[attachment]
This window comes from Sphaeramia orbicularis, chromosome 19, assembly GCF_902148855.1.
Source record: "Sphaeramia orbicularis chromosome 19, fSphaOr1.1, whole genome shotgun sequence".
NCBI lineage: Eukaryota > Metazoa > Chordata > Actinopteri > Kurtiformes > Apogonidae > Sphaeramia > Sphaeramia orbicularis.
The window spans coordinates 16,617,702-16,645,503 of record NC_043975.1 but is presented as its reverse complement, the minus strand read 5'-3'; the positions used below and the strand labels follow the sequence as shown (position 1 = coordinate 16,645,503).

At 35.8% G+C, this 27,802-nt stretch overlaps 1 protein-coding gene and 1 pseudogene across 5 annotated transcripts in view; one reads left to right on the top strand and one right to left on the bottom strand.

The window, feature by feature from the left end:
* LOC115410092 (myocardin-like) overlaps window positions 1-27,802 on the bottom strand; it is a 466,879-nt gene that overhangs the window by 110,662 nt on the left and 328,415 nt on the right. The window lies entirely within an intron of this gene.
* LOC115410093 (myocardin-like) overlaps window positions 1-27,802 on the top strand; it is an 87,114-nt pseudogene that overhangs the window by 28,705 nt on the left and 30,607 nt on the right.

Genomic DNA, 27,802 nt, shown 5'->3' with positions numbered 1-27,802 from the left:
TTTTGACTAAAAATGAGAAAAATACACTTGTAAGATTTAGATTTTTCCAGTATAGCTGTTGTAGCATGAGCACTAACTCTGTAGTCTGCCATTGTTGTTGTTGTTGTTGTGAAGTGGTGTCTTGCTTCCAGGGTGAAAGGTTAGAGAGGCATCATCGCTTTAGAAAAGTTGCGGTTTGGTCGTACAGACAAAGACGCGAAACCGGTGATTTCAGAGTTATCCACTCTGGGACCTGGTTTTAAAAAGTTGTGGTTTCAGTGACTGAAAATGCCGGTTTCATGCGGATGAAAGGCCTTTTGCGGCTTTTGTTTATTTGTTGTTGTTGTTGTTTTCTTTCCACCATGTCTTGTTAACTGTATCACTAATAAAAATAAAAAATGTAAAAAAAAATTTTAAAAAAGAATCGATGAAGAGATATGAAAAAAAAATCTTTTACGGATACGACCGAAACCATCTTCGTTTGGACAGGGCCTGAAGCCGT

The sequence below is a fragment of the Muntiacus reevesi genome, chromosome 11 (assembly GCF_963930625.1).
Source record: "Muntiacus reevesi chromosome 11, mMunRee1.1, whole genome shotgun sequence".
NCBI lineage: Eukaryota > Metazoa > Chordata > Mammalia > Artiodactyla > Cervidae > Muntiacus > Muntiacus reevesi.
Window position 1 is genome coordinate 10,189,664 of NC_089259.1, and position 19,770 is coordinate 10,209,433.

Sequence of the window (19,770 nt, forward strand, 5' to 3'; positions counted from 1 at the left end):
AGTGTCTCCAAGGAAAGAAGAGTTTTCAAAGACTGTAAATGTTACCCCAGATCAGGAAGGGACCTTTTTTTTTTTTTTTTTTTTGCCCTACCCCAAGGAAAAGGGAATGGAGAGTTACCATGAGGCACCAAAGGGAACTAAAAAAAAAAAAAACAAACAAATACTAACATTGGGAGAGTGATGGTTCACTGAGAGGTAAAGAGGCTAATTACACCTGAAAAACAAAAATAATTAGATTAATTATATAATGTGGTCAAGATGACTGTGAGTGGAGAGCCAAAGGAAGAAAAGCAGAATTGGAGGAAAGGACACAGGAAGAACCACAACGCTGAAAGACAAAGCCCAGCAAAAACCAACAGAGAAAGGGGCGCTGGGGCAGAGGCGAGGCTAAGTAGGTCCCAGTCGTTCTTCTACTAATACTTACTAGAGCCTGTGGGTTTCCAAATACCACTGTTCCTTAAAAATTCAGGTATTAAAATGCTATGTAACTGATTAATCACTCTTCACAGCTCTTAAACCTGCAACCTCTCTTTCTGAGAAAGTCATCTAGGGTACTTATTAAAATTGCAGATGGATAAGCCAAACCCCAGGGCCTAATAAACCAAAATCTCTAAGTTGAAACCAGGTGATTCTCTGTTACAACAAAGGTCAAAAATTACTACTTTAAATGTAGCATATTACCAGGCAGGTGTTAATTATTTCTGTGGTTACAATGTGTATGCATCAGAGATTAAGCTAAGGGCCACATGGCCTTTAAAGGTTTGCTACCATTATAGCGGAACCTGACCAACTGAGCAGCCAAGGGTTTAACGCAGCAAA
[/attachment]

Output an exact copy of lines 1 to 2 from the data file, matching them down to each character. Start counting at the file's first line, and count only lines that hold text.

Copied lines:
This window comes from Sphaeramia orbicularis, chromosome 19, assembly GCF_902148855.1.
Source record: "Sphaeramia orbicularis chromosome 19, fSphaOr1.1, whole genome shotgun sequence".